Thirty minutes passed before the horn sounded and the usual fight to be first on ensued. A short while later we pulled into the large station at Cirebon, which was a classic old Dutch colonial building with wrought iron gates, stained glass windows and a large overall roof. After the usual hoard of sellers, beggars and other oddities roamed forth up and down the carriages awaking everybody in odiously loud voices we rattled off and soon most of us had passed out.
After a few hours dozing that passed for sleep, I awoke to find us riding over a very high bridge with a boulder strewn river underneath and rice fields rising up to misty mountains and everything dripping wet and green. For the next few hours it was a succession of small streams, viaducts, muddy little villages and rice and trees and all plant life running out of country. Very beautiful and dreamy, and many of the locals who were about seemed to be sitting around doing absolutely nothing except watching passing trains and the water run down the street and getting wet.
Came to the town of Pokawataroo and the engine was taken off for fueling causing more cries of dismay and disgust from disgruntled passengers. I saw some old rusting steam locos in a siding so promptly sodded off to investigate and was followed by a pack of kids who could not see why anyone would want to look at such things, and naturally tried to induce me to part with small change also.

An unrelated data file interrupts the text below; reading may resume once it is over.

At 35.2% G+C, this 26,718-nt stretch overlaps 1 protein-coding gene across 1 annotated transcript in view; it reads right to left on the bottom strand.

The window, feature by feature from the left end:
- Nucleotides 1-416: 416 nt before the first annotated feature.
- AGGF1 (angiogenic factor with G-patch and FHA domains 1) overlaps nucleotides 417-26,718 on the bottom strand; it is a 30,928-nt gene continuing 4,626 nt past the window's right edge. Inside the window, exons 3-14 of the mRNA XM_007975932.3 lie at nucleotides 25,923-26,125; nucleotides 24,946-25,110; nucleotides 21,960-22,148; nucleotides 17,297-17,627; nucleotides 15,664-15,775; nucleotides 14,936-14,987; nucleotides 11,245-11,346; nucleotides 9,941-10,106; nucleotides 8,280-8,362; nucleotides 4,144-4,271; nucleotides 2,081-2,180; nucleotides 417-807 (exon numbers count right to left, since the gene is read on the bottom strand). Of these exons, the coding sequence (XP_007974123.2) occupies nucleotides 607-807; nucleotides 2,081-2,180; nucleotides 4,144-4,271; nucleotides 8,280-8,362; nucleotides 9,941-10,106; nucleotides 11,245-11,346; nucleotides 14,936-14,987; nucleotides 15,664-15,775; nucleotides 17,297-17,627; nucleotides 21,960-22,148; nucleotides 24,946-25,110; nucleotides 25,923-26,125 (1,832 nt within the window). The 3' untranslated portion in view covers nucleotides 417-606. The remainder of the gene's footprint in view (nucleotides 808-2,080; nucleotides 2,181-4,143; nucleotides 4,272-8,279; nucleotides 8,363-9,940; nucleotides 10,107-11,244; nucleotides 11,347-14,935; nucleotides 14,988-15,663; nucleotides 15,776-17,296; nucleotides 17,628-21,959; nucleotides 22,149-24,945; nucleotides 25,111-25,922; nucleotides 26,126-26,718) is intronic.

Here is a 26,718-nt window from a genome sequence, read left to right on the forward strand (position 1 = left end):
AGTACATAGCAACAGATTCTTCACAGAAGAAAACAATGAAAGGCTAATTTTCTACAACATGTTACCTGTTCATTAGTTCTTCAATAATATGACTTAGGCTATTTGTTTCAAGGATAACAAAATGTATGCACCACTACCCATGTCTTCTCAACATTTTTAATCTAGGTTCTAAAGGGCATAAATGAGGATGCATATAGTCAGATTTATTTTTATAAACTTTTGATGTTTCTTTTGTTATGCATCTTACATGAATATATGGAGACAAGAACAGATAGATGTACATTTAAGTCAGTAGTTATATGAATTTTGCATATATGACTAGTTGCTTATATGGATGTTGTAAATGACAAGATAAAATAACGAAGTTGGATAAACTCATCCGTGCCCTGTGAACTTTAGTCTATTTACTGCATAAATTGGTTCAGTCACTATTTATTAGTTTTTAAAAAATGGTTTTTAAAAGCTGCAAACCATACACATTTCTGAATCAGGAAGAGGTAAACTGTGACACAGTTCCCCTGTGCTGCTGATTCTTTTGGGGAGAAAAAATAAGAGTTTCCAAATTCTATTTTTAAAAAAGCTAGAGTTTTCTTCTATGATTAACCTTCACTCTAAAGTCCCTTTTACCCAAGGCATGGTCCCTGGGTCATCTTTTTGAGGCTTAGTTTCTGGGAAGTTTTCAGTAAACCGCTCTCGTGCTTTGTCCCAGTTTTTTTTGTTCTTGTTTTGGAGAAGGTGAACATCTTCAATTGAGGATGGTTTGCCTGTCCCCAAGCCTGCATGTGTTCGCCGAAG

After leaving, some of the local bands got on and roamed up and down the coaches expecting handouts for their dubious music skills. By the time the sixth one had come up and down a few times along with the rest of them, conspiracies were being hatched to eject them out over the next large viaduct along with guitars, bongos, ukuleles and other musical impedimenta.
Then there were the sweeper kids. Armed with a trashy old broom, they would run ahead of the railway cleaners – not difficult as they only appear at the end of the trip – and remove rotting food, dead roaches, wrappers, slumbering bodies, etc and also expect a gift too. Needless to say, we all ran out of small change very quickly so some had to miss out.
I was looking for things of railway interest and the first goods train we passed was a petrol train, though people seemed to have this mixed up with a passenger service as they were on the top, sides, buffers, inside and out of the loco, anywhere a spot could be found. Of course I began to enquire excitedly how I could also do the same, and soon.
We had a fast run for a change until arriving at Yogyakarta some 15 hours later. Another great old station and upon leaving we were mobbed by taxi drivers, tricycle operators and various horse and cart services. Later we were to take one and it cost about 1 dollar for half a day.
Feeling very washed out, grubby and smelly, we escaped from the seething mess of humanity to a hermetically sealed, comfortable hotel with a pool. The first priority was beer, food and a shower. The dirt, mosquito and roach remains went down the drain and while it was a good experience no one was in a hurry to repeat our Indonesian train experience.